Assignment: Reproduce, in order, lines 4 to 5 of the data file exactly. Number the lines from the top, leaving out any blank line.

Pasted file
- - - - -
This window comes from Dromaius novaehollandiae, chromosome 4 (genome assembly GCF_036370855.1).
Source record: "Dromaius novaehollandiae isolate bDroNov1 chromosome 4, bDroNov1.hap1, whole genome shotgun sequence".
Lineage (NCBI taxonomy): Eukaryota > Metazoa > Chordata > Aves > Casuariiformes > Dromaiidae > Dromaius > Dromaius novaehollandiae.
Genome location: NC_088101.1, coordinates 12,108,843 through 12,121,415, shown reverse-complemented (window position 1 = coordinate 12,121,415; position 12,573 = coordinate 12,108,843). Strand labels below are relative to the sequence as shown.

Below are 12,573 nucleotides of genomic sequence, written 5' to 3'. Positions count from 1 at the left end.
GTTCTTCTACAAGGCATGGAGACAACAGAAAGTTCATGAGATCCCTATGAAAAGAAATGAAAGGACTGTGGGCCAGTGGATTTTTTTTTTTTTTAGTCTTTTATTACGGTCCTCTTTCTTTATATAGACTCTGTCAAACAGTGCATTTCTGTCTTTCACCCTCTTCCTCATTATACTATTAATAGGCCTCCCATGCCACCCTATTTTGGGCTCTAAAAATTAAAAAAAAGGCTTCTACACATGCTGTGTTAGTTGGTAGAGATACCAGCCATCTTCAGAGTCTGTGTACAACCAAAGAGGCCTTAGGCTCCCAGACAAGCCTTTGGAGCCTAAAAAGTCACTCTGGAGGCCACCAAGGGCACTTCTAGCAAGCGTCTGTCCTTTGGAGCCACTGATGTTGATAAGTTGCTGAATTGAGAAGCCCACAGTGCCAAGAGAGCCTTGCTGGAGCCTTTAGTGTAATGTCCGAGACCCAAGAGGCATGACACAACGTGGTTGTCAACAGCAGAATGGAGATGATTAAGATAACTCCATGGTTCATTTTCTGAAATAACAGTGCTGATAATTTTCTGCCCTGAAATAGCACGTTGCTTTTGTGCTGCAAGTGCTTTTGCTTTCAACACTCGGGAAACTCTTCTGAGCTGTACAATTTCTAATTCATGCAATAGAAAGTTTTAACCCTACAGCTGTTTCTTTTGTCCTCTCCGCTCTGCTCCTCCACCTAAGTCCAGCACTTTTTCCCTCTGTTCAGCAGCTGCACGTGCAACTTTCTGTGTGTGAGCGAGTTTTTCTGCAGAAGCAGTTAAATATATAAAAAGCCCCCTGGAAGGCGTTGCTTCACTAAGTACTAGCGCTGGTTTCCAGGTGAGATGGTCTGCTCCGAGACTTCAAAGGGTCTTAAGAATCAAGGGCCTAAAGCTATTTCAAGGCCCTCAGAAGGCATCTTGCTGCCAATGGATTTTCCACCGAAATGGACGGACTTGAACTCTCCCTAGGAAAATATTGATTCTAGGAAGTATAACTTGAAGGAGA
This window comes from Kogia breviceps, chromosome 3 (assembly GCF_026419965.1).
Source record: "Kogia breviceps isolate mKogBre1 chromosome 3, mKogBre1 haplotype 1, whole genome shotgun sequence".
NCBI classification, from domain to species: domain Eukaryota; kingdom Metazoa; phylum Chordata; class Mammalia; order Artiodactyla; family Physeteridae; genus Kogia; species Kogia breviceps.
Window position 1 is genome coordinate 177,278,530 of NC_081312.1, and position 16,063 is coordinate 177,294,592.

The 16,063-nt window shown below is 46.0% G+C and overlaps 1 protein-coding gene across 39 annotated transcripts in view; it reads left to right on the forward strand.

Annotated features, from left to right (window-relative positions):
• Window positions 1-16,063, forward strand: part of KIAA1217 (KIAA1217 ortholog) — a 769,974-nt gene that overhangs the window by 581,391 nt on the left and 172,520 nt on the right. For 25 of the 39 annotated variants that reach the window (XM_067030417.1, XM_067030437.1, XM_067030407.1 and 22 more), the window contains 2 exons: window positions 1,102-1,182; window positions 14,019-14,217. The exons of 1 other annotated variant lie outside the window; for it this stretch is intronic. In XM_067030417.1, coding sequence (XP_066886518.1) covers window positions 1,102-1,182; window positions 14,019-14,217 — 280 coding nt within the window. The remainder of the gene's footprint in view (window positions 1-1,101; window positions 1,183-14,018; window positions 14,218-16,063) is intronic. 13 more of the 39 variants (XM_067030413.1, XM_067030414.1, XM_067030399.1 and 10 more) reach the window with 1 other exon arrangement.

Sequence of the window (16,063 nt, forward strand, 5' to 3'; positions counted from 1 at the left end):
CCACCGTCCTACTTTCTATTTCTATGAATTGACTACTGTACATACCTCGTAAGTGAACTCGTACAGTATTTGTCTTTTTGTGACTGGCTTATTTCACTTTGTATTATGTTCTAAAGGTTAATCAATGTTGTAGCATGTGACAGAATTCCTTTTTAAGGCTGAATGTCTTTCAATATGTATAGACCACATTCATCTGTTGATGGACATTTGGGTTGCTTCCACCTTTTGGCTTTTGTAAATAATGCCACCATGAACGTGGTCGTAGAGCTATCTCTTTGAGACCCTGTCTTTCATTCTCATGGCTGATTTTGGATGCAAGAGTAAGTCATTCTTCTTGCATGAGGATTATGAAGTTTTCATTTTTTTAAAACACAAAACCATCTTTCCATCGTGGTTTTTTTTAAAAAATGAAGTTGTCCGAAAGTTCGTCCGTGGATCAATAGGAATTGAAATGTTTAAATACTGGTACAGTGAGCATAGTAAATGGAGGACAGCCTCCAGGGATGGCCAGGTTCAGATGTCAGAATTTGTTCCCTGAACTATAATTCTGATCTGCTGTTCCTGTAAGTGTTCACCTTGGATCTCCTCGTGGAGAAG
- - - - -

Genome location: NC_088101.1, coordinates 12,108,843 through 12,121,415, shown reverse-complemented (window position 1 = coordinate 12,121,415; position 12,573 = coordinate 12,108,843). Strand labels below are relative to the sequence as shown.

Below are 12,573 nucleotides of genomic sequence, written 5' to 3'. Positions count from 1 at the left end.